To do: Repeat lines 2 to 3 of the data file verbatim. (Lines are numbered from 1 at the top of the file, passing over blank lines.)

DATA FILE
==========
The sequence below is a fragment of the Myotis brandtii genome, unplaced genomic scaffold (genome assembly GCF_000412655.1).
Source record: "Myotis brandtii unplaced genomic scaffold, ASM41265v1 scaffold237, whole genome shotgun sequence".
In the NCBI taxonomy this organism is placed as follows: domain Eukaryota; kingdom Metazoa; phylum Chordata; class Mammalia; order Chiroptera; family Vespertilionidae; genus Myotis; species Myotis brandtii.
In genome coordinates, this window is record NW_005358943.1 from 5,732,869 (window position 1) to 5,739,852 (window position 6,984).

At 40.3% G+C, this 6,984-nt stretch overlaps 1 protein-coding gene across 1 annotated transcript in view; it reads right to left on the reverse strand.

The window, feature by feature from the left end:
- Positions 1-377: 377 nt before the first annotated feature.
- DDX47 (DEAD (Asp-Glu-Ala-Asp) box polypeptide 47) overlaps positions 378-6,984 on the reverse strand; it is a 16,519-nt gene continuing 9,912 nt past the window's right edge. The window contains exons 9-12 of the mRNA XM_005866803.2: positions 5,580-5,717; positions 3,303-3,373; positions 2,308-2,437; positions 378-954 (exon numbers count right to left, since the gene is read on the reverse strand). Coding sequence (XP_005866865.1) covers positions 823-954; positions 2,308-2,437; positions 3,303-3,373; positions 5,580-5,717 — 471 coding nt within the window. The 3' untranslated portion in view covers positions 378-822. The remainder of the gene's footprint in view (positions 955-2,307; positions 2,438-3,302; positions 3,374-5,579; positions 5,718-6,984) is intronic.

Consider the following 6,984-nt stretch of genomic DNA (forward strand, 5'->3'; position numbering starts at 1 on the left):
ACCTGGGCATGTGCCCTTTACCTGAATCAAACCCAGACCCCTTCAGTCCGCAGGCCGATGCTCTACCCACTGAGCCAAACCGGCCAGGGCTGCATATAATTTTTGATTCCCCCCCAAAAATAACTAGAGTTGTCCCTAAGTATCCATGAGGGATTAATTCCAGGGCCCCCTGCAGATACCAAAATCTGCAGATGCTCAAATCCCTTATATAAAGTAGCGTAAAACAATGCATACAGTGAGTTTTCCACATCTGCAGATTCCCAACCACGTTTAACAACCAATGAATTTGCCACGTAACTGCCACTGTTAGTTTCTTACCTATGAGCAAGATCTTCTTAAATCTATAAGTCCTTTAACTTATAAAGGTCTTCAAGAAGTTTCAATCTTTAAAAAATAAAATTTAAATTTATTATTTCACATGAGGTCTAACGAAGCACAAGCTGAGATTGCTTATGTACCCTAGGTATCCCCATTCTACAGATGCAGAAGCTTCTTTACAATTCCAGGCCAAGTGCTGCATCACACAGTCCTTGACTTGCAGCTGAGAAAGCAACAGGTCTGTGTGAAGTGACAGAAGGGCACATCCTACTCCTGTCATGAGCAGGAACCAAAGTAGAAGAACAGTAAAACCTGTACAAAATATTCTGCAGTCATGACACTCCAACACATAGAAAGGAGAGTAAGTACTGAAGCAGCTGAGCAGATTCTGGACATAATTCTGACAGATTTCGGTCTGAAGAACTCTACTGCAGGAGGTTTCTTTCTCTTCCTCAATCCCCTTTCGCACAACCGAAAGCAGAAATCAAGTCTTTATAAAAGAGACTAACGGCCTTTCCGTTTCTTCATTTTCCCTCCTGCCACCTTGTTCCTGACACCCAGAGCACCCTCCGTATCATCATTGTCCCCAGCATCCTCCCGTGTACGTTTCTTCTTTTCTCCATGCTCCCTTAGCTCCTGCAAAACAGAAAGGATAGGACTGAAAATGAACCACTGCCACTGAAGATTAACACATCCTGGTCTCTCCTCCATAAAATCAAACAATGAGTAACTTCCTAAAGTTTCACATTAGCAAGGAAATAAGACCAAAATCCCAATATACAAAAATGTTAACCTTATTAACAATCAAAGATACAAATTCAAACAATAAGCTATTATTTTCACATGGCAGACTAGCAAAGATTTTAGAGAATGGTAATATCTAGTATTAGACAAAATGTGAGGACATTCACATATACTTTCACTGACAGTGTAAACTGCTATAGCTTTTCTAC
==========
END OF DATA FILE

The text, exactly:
Source record: "Myotis brandtii unplaced genomic scaffold, ASM41265v1 scaffold237, whole genome shotgun sequence".
In the NCBI taxonomy this organism is placed as follows: domain Eukaryota; kingdom Metazoa; phylum Chordata; class Mammalia; order Chiroptera; family Vespertilionidae; genus Myotis; species Myotis brandtii.